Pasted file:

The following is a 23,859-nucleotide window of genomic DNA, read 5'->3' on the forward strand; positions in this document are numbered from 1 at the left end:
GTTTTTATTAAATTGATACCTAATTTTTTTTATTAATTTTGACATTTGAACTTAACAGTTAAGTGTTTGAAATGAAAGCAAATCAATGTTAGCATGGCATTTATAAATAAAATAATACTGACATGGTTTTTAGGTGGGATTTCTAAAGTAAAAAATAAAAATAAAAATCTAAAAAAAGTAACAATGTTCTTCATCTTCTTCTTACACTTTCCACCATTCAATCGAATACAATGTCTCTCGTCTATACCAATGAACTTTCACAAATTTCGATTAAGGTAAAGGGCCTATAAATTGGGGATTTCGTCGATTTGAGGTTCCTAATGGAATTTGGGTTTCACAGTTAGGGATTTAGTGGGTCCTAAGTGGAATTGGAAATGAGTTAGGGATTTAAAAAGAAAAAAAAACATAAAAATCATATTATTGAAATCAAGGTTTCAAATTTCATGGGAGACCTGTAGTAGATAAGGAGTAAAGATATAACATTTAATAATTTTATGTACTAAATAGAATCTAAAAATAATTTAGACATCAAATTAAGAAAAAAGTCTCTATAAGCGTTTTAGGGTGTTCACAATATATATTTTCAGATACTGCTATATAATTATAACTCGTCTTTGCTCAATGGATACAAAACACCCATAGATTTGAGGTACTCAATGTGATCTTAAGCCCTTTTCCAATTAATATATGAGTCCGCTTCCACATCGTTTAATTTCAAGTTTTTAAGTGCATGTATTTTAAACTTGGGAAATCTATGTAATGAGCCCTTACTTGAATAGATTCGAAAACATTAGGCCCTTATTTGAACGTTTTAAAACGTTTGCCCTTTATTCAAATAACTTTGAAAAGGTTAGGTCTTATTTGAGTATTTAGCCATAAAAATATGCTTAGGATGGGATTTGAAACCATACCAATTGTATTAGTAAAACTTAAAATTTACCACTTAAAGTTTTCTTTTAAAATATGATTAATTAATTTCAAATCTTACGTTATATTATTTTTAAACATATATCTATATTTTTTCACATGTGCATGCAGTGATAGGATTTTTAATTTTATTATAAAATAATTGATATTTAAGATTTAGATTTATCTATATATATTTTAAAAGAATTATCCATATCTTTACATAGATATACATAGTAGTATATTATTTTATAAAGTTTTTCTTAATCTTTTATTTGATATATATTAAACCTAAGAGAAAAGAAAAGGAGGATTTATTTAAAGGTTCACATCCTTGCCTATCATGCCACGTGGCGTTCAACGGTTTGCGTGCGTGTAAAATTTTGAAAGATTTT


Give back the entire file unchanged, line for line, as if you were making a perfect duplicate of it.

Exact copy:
The following is a 23,859-nucleotide window of genomic DNA, read 5'->3' on the forward strand; positions in this document are numbered from 1 at the left end:
GTTTTTATTAAATTGATACCTAATTTTTTTTATTAATTTTGACATTTGAACTTAACAGTTAAGTGTTTGAAATGAAAGCAAATCAATGTTAGCATGGCATTTATAAATAAAATAATACTGACATGGTTTTTAGGTGGGATTTCTAAAGTAAAAAATAAAAATAAAAATCTAAAAAAAGTAACAATGTTCTTCATCTTCTTCTTACACTTTCCACCATTCAATCGAATACAATGTCTCTCGTCTATACCAATGAACTTTCACAAATTTCGATTAAGGTAAAGGGCCTATAAATTGGGGATTTCGTCGATTTGAGGTTCCTAATGGAATTTGGGTTTCACAGTTAGGGATTTAGTGGGTCCTAAGTGGAATTGGAAATGAGTTAGGGATTTAAAAAGAAAAAAAAACATAAAAATCATATTATTGAAATCAAGGTTTCAAATTTCATGGGAGACCTGTAGTAGATAAGGAGTAAAGATATAACATTTAATAATTTTATGTACTAAATAGAATCTAAAAATAATTTAGACATCAAATTAAGAAAAAAGTCTCTATAAGCGTTTTAGGGTGTTCACAATATATATTTTCAGATACTGCTATATAATTATAACTCGTCTTTGCTCAATGGATACAAAACACCCATAGATTTGAGGTACTCAATGTGATCTTAAGCCCTTTTCCAATTAATATATGAGTCCGCTTCCACATCGTTTAATTTCAAGTTTTTAAGTGCATGTATTTTAAACTTGGGAAATCTATGTAATGAGCCCTTACTTGAATAGATTCGAAAACATTAGGCCCTTATTTGAACGTTTTAAAACGTTTGCCCTTTATTCAAATAACTTTGAAAAGGTTAGGTCTTATTTGAGTATTTAGCCATAAAAATATGCTTAGGATGGGATTTGAAACCATACCAATTGTATTAGTAAAACTTAAAATTTACCACTTAAAGTTTTCTTTTAAAATATGATTAATTAATTTCAAATCTTACGTTATATTATTTTTAAACATATATCTATATTTTTTCACATGTGCATGCAGTGATAGGATTTTTAATTTTATTATAAAATAATTGATATTTAAGATTTAGATTTATCTATATATATTTTAAAAGAATTATCCATATCTTTACATAGATATACATAGTAGTATATTATTTTATAAAGTTTTTCTTAATCTTTTATTTGATATATATTAAACCTAAGAGAAAAGAAAAGGAGGATTTATTTAAAGGTTCACATCCTTGCCTATCATGCCACGTGGCGTTCAACGGTTTGCGTGCGTGTAAAATTTTGAAAGATTTT